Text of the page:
It seems to me that Georgists give away their entire case when they graciously allow the landowners to keep 5-10 percent of their rent.  This concedes that the landowner does perform some service, and if one concedes that he should keep some rent, where are we to draw the line?  Why not let him keep 25 percent, or 50 percent, or 99 percent?  Apparently, some Georgists would let the landowner keep the equivalent of a broker’s commission for distributing sites.  But this again puts a very narrow “labor theory of value” on the owner’s service.  The Rembrandt owner, for example, may hire a broker for 5-10 percent to sell or rent his paintings.  Would Georgists then confiscate 90 percent of Rembrandt values?

The fact remains that just as the costumer earns interest plus managerial wages plus profit, so will a landowner earn interest plus managerial wages plus profit (and “wages” can include wages of “decision-making”).  The profit goes to better forecasters, and poorer ones will suffer losses.

Assessment may be done every day, but this does not make it any less arbitrary.  Assessment where the entire rent market is abolished, as the single tax will effectively do, will be all the more impossible and arbitrary.  Further, we learn that improvements which last beyond the owner’s life are considered part of the land by the Georgists and would be taxed accordingly.  Things get worse and worse.  This means that long-range improvements will be penalized by the single tax and will not be made.  Thus, the single tax will tax long-range improvements as well as original site value.  

Georgists may deny that they wish to force all land into production, but they imply this when they keep referring to currently idle land that should be used, and “idling” land that should be used for more valuable things.  Nowhere have I seen Georgists say that any currently-used land should be rendered idle. Actually, there is no reason for speculators to abstain from earning rents on their land unless it were too poor to earn rents; earning rents does not prevent land values from rising.  Further, if idle land earns no rents, then it has no “rental value” to be taxed.  The “rental value” is only the discounted sum of expected future rents, and is unrelated to current rents.  Taxing them, therefore, will tax land more than 100 percent of its rental value.

I will not deal with what I consider grave fallacies in capital and production theory because they take us too far afield from the main problem.  I will simply state that production takes place in many stages, and involves an ever-greater structure of capital—and that we would not be able to replace depreciating capital were it not for the growing structure of capital invested by our ancestors, improving our living standards.  The “contemporaneous pipeline” is not only inventory; it is the gradual wearing down of fixed equipment and plant—which must be built ahead of time for use in advancing future consumption. Governments err in backward countries in not allowing security of private property and therefore the accumulation of savings.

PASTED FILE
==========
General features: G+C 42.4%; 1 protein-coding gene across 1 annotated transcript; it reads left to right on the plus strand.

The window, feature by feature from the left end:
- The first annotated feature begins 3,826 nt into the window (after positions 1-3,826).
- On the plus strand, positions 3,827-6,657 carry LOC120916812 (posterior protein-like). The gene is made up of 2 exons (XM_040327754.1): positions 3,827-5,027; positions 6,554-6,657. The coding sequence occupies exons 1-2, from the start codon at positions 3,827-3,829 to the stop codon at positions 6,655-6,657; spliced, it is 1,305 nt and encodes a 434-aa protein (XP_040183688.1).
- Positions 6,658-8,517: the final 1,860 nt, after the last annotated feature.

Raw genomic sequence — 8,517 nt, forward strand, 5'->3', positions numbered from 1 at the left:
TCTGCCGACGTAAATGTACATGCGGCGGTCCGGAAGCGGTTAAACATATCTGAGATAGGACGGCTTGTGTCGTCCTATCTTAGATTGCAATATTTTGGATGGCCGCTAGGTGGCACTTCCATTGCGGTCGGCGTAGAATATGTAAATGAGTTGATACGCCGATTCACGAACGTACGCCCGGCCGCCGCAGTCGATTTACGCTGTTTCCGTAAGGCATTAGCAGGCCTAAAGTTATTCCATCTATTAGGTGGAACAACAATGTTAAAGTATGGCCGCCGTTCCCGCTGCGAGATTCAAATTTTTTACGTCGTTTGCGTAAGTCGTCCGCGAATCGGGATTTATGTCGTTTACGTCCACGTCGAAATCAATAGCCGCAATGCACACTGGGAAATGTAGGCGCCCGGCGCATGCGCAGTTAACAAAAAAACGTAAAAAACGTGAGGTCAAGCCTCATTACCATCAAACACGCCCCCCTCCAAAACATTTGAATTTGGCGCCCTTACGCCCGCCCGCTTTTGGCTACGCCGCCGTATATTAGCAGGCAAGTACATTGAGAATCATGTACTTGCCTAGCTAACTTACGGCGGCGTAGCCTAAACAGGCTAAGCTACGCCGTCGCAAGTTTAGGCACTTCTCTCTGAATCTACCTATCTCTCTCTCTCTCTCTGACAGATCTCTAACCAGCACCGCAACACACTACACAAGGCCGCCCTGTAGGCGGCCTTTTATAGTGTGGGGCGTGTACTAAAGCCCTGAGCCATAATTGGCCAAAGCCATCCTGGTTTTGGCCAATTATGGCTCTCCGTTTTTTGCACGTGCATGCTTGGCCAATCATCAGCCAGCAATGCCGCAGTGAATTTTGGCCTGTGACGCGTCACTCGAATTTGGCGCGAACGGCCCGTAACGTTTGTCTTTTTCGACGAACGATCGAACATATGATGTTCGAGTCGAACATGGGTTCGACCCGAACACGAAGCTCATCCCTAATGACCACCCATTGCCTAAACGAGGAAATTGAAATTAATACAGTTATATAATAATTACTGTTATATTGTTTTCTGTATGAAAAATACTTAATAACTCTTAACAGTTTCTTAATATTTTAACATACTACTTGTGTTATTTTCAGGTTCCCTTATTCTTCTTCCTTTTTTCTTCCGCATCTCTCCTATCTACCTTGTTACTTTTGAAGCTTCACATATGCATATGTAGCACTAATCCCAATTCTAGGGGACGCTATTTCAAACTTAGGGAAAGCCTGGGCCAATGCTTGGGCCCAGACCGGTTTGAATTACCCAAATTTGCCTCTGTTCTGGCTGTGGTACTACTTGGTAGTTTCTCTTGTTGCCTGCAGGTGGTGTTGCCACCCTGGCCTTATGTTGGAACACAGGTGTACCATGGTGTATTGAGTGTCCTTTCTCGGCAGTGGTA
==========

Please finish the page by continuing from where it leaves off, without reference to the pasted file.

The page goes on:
Finally, if wages are OK because earned in the market place, then so are rents, and interest, and profits.

So much for the economical rebuttal.  On the strictly ethical problem, I am willing to refer again to my essay.  What I am advocating is appropriation of unused land by the first user—the “pioneer”—and I did not at all consider the problem of feudal land, which America fortunately escaped.  I am no friend to feudal landownership based on conquest—but a discussion of this would have gotten us far afield. What I am arguing for in this essay is the ethical validity of absolute ownership by the pioneer and his heirs and assigns.

Some Georgists lay great emphasis on the fixity of land: the supply of land sites is fixed and so increased population raises land values; again, horses are not fixed in supply but land is.  Rebuttal to this is in two parts: (a) land sites may be fixed, but so are Rembrandts.  Why not confiscate Rembrandt value? (b) physical land may be fixed, but the service of supplying the land is not; it is the productive service by the site-owner that generates value, and it will be gravely discouraged by taxes on land values.  A 100 percent tax on land values will generate chaos in land and therefore in production generally; a lesser degree of taxes will inflict lesser damage, but damage there most certainly will be.

Finally, many Georgists have, by inference, accused me of wishing to levy taxes on production, and have expounded on the beneficial effects that would flow once such taxes were lifted from the economy.  I have great respect for many aspects of Henry George; and none more than for his passages on the benefits that would ensue once taxes were removed from production.  Our difference is that I believe that land value taxation would also blight production, and, further, be unjust rather than the contrary.  If we wish to establish justice and remove taxes from production, some other means than land value taxation will have to be found.

Posted July 11, 2008